Owner of Tobiuo in Katy Plans to Open Money Cat Restaurant in Houston

Money Cat leadership team

Chef Sherman Yeung, who owns Tobiuo, a Japanese restaurant in Katy, is making plans for his first restaurant in Houston. Called Money Cat (not to be confused with Theodore Rex chef/owner Justin Yu’s popular pop-up brunches and limited-edition menus), it will be located in the Kirby Grove center at 2925 Richmond, next door to upscale Indian restaurant Kiran’s. Like Tobiuo, Money Cat will be a modern Japanese restaurant that goes beyond sushi, and it’s expected to open this summer.

Tobiuo was originally established by chef Mike Lim. Yeung took over after Lim left to open his own Houston restaurant, Kanau Sushi in midtown.

Yeung is personally taking on Money Cat’s executive chef role. He plans to build on his experience not only at Tobiuo, but also Uchi, Yauatcha and Izakaya WA. To prepare for returning to the kitchen, Yeung recently staged at Michelin-starred Birdsong in San Francisco, where he worked on his skills as a saucier, and at Smyth in Chicago, where he says he learned about new ingredients and techniques for building depth of flavor.

Jio Dingayan and Sherman Yeung
Money Cat’s chef de cuisine Jio Dingayan and owner/executive chef Sherman Yeung. Photo by Kimberly Park.

To assist, he is transferring some of his more experienced Tobiuo team members to Money Cat, including Le Chau, whose two decades of industry experience includes Roka Akor, Oporto and RA Sushi. In addition to being Money Cat’s general manager, Chau will also develop the cocktail and wine program. Ashley Castro, who has been with Tobiuo since 2018, will serve as assistant general manager.

Also moving to the new spot is pastry chef Jiolo “Jio” Dingayan, a recent Culinary Institute LeNôtre graduate whose prior experience includes being a line cook at the now-closed Potín. At Money Cat, Dingayan is stepping into the chef de cuisine role, and like Yeung, he also prepared by staging at Michelin-starred restaurants, n/naka and n/soto in Los Angeles.

“Money Cat is a much more personal project for me, and I don’t want to just be comfortable; I want to challenge myself,” says Yeung via press release. “I feel it’s the duty of those in the restaurant industry to share what we know about food, both with peers and guests. I’m excited to share what I’ve learned during my stages to provide a richer experience and appreciation of our food. And I’m excited to serve anyone who enjoys great food.”

As first- and second-generation Asian Americans, Yeung and Dingayan are calling the food at Money Cat “New Japanese,” which will take some inspiration from regional American foods. There will be a commitment to using local ingredients, and while the dishes are intended to be fun and light-hearted, the execution will rely on time-honored Japanese and French techniques. Some planned dishes include a variety of sushi, a katsu sando on housemade milk bread, Osaka-style okonomiyaki (a savory Japanese pancake) with bonito butter, and kabocha ravioli. Yeung is experimenting with koji fermentation and hopes to offer his own housemade miso, soy sauce and koji butter.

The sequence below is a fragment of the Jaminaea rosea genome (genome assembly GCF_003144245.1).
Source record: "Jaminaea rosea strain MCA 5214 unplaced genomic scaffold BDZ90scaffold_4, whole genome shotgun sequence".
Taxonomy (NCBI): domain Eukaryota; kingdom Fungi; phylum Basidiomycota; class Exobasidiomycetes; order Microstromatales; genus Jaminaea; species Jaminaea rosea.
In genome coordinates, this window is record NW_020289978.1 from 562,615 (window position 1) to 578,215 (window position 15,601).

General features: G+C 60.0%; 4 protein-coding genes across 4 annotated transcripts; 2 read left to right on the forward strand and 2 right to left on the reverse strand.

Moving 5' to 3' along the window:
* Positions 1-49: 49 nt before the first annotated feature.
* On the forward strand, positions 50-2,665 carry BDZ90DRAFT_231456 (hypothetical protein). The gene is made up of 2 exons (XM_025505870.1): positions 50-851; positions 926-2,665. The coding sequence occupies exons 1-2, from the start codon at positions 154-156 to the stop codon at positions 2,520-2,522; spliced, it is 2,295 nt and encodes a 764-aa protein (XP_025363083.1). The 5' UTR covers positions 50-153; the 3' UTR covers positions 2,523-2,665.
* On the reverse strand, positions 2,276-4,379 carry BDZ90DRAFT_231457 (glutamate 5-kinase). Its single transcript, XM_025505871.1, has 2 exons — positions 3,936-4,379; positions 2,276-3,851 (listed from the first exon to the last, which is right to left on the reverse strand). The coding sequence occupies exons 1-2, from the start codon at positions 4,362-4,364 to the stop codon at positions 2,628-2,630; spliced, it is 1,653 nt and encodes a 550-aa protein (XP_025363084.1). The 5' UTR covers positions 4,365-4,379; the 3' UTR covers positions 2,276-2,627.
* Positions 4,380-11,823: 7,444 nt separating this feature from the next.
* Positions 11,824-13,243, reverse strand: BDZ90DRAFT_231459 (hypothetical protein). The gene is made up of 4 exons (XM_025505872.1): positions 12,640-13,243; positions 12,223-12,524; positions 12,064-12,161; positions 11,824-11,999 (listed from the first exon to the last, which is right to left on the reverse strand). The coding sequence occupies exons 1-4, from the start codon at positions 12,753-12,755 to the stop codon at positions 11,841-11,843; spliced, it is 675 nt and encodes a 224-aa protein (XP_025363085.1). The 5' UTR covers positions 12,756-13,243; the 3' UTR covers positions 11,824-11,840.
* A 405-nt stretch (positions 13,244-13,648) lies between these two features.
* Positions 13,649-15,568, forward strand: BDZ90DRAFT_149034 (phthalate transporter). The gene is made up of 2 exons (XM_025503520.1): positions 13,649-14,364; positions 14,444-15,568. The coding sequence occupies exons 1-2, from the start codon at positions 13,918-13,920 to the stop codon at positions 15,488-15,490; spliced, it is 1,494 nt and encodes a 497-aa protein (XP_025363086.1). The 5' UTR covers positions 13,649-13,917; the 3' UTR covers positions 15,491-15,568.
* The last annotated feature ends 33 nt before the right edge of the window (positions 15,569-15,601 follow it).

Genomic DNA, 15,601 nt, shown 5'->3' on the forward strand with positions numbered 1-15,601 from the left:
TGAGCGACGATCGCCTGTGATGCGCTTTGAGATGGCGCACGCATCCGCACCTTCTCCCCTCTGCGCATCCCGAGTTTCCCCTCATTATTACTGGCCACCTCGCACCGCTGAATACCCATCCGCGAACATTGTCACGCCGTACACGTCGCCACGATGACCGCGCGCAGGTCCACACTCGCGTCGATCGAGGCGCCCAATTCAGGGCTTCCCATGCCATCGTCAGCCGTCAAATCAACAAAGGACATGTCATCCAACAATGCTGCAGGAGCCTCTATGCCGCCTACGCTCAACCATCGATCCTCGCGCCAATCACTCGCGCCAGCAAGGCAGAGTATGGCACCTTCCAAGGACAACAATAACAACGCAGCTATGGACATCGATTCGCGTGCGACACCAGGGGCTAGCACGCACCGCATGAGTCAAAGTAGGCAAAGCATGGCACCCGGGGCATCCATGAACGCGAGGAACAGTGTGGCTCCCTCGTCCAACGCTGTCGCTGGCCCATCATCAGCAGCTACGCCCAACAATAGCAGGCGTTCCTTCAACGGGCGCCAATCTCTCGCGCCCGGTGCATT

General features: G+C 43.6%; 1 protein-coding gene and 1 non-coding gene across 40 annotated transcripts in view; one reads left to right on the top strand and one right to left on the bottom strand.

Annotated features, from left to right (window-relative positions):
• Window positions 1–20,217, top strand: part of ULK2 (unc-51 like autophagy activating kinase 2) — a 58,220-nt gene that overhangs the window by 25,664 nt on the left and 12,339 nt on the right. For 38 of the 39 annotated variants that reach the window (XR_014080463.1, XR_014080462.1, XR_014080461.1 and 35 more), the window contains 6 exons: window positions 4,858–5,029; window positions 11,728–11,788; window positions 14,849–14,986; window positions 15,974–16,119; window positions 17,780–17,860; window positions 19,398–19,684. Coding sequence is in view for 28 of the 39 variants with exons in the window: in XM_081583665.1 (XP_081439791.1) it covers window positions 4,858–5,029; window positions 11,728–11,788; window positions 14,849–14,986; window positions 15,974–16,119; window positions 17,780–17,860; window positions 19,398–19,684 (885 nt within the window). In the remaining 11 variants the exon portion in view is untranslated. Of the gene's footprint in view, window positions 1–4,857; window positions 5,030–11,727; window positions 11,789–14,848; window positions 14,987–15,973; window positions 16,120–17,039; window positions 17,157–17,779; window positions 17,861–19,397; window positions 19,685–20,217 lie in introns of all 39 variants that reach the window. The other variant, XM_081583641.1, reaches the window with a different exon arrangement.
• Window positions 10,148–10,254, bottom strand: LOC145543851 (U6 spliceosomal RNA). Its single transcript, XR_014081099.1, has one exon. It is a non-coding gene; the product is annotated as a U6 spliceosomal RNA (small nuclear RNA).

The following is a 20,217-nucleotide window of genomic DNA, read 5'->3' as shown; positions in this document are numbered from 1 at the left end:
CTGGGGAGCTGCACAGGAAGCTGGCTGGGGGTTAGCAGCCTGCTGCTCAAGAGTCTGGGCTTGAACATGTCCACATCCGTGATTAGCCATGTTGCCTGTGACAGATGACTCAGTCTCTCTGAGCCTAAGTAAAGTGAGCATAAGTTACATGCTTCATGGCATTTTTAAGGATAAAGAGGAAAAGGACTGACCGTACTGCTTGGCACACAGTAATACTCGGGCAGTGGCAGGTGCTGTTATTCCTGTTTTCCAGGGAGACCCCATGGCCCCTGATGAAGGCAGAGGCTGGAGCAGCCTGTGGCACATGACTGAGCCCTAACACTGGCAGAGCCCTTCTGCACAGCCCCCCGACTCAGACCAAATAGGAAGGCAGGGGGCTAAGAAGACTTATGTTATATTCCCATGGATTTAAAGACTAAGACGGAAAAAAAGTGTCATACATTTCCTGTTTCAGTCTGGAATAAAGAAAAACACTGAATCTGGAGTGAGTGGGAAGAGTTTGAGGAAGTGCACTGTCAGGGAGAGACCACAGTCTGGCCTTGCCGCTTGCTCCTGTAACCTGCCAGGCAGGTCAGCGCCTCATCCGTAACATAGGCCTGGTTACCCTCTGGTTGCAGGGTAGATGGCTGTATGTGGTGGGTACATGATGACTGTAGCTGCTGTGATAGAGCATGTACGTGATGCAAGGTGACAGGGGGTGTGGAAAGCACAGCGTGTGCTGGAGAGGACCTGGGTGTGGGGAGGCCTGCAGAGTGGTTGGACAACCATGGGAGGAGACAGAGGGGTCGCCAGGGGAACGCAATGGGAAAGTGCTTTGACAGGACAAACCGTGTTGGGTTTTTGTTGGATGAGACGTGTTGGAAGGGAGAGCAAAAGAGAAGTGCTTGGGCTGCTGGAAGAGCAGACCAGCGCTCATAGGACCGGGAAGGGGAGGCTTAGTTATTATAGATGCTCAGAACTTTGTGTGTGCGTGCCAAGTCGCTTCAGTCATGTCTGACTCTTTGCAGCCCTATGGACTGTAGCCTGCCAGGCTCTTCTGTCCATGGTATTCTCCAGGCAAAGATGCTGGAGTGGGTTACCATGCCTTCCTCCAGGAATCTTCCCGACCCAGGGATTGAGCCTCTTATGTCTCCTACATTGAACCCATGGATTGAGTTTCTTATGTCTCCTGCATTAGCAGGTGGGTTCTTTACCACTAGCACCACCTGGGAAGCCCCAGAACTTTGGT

nigiri at Tobiuo
The chef’s selection of nigiri at Tobiuo might provide a hint of what’s to come at Money Cat. Photo by Sandra Crittenden.

Dingayan is using his education and pastry chef background to create Money Cat’s bread program and desserts that will focus on “interesting flavors” and “more savory elements,” such as a seaweed-laced chocolate dessert.

Drinks will include cocktails that are more adventurous than those currently served at Tobiuo, a curated wine and sake list and a special tea service.

Money Cat’s 4,100-square-foot space will be decorated in a minimalist, modern, Japanese style with “crisp lines, warm wood and earth tones, black marble tile work setting off the wraparound bar and semi-open kitchen, which is fronted with a high-top sushi bar and wooden shelves lined with ceramic serveware.” There will also be intriguing-sounding cube light installations.

Of course, you can’t have a restaurant called Money Cat without a plethora of the namesake figurines (called maneki-neko, or beckoning cat, in Japanese). There is a plan to display a wall full of gold ones at the entrance. “I have always been fond of money cats. They’re super cute, plus there’s history behind them, and they’ll provide good fortune to the restaurant,” Yeung explained.

When it debuts, Money Cat will only serve dinner, with both a tasting menu and a la carte options. The hours will be from 4 to 10 p.m. Sunday through Thursday and 4 to 11 p.m. Friday and Saturday. A “social hour” is planned, and during that time, guests can take advantage of discounted drinks, sushi and hot food specials. Parking should not be a trial for visitors, since there’s a garage onsite, as well as valet and street parking.

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